Deputy US AG, who oversaw Russian Federation probe, to leave in March

Adjust Comment Print

As CNN has reported, Attorney General Bill Barr has selected Jeffrey Rosen, the deputy transportation secretary, as his deputy.

Donald Trump plans to nominate Jeffrey Rosen as the next deputy United States attorney general, a senior administration official said on Tuesday night.

Rosenstein is expected to step down by mid-March, a Justice Department official said on Monday.

Rosen's nomination must be confirmed by the U.S. Senate.He previously served as general counsel in the Transportation Department and the Office of Management and Budget (OMB) but does not have experience as a prosecutor or Justice Department official, which is unusual for a deputy attorney general candidate.

Barr now oversees the remaining work in Mueller's investigation into potential coordination between the Kremlin and the Trump campaign and will decide how much Congress and the public know about its conclusion.

Inter strips Icardi of captaincy
Icardi is reported to have a €110-million release clause in his current contract, valid only for bids from clubs outside of Italy. It is understood that the decision was a mutual one between the Serie A club and manager Luciano Spalletti .

Last month, it was reported that Rosenstein would leave the DOJ at the conclusion of special counsel Robert Mueller's Russian Federation investigation, which is looking at whether the Trump campaign colluded with Russian Federation to win the 2016 election. His departure had been expected since Barr was confirmed as attorney general last week.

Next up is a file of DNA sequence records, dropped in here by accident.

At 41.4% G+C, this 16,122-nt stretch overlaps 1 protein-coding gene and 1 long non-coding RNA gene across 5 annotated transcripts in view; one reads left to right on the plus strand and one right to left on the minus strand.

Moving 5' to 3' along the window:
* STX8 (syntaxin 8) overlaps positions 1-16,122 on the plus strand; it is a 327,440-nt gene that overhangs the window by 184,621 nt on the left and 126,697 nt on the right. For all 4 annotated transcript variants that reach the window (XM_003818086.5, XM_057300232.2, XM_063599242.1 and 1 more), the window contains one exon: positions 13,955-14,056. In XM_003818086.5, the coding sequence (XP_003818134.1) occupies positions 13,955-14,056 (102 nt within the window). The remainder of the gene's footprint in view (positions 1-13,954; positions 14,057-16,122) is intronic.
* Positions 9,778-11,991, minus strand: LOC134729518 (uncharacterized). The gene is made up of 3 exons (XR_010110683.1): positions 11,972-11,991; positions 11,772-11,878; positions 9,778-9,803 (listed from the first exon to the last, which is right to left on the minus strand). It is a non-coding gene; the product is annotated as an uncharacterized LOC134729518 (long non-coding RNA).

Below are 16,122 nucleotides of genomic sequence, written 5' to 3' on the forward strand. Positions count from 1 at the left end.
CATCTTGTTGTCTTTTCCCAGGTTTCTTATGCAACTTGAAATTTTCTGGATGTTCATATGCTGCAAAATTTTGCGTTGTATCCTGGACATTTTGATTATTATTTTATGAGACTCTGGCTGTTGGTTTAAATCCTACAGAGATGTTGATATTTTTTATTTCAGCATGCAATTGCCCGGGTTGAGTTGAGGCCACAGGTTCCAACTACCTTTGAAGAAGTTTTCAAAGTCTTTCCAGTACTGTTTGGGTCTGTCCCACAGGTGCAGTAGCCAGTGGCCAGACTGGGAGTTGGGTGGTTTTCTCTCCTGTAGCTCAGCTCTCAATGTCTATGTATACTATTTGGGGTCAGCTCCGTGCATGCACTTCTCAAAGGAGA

In an interview with CBS News's 60 Minutes on Sunday, former Acting FBI Director Andrew McCabe said that in the wake of Comey's firing, Rosenstein offered to wear a wire to secretly record Trump as they discussed which Cabinet members would be willing to invoke the 25th Amendment to remove the president from office.

The new deputy attorney general could be announced as early as this week.

Trump, who repeatedly criticized Sessions over the probe that he calls a "witch hunt", ousted Sessions in November.

Rosenstein has disputed McCabe's account, and other officials in the room at the time said the remark about the wire was sarcastic, according to the Times. The network cited a senior DOJ official in its report.